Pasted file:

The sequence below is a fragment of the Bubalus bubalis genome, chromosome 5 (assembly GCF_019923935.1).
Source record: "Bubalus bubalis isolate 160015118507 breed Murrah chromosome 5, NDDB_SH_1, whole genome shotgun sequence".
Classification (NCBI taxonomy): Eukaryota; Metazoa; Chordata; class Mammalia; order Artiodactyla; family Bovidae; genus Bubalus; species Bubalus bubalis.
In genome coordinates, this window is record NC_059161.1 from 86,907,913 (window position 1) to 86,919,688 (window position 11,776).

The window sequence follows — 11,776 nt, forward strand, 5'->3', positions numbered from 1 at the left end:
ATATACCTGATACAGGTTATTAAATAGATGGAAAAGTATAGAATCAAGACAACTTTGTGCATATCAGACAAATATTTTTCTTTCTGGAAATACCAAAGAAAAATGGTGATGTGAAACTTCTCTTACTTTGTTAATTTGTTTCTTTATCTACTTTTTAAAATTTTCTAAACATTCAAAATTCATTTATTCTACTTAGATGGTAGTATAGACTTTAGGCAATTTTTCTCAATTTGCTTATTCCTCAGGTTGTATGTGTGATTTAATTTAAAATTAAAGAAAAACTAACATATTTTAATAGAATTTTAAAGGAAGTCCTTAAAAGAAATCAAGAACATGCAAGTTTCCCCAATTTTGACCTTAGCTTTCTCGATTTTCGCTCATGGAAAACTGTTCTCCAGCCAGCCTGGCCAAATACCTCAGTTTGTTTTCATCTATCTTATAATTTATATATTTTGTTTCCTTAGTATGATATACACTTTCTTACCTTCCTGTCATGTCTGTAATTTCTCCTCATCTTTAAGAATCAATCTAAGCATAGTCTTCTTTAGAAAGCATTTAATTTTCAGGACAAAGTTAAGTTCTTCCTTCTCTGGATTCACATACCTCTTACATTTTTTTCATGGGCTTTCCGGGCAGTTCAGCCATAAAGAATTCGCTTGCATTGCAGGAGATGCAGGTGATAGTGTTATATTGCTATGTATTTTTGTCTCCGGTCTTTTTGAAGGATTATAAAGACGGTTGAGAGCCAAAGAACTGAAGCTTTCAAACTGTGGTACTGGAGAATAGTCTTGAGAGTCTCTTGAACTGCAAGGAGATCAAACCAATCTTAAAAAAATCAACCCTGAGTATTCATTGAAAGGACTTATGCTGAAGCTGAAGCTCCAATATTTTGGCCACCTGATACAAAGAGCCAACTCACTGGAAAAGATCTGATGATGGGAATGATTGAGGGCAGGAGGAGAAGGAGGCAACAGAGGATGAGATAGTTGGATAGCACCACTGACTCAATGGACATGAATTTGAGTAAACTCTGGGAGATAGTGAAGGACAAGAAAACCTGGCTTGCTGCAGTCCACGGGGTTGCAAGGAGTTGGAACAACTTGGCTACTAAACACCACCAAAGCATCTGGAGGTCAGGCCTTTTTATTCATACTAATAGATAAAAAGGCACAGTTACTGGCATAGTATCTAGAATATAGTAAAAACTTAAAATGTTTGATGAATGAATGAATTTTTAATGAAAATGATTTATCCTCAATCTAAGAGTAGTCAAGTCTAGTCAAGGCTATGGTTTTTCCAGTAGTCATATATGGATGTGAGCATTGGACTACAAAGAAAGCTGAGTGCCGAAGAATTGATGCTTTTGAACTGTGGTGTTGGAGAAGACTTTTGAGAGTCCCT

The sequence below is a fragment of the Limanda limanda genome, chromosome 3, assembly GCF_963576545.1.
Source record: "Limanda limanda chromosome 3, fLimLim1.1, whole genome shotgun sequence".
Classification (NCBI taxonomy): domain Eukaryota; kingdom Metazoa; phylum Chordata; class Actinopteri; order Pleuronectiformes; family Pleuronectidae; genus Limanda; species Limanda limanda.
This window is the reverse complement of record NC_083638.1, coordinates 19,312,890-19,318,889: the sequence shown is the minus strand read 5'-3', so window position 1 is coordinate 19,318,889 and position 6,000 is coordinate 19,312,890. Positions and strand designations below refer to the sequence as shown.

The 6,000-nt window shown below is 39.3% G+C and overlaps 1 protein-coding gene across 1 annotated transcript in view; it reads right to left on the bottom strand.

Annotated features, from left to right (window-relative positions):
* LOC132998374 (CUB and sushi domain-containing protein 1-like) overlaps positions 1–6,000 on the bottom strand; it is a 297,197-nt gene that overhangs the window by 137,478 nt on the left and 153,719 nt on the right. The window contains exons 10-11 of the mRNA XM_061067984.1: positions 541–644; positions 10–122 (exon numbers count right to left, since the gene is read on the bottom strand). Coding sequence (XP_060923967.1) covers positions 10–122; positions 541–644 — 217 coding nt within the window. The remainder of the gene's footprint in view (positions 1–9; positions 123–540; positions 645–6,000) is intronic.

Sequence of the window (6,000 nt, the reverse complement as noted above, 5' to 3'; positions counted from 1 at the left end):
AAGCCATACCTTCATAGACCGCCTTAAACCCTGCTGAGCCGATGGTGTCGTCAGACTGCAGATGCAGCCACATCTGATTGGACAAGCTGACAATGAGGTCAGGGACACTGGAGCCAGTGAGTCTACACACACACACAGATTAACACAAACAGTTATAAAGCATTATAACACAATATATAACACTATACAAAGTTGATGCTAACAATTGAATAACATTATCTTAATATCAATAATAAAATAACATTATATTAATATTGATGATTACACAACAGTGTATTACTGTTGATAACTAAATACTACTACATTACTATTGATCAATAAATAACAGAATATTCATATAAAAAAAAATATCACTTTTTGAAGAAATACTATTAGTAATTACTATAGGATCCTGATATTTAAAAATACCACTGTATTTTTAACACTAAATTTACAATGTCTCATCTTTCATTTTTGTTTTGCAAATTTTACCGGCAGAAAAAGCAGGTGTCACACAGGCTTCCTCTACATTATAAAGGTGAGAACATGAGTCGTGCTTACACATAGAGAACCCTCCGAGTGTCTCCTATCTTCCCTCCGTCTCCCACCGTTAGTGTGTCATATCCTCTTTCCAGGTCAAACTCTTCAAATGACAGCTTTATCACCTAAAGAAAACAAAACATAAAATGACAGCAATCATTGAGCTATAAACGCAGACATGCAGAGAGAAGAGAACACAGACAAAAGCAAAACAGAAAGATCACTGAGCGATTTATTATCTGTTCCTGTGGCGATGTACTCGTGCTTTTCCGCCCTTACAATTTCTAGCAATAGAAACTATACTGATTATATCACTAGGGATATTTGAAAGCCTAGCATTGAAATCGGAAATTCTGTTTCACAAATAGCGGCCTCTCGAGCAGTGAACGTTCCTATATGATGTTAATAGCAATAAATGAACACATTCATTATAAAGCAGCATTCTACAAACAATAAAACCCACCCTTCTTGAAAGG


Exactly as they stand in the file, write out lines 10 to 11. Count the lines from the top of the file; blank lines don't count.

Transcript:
This window is the reverse complement of record NC_083638.1, coordinates 19,312,890-19,318,889: the sequence shown is the minus strand read 5'-3', so window position 1 is coordinate 19,318,889 and position 6,000 is coordinate 19,312,890. Positions and strand designations below refer to the sequence as shown.

The 6,000-nt window shown below is 39.3% G+C and overlaps 1 protein-coding gene across 1 annotated transcript in view; it reads right to left on the bottom strand.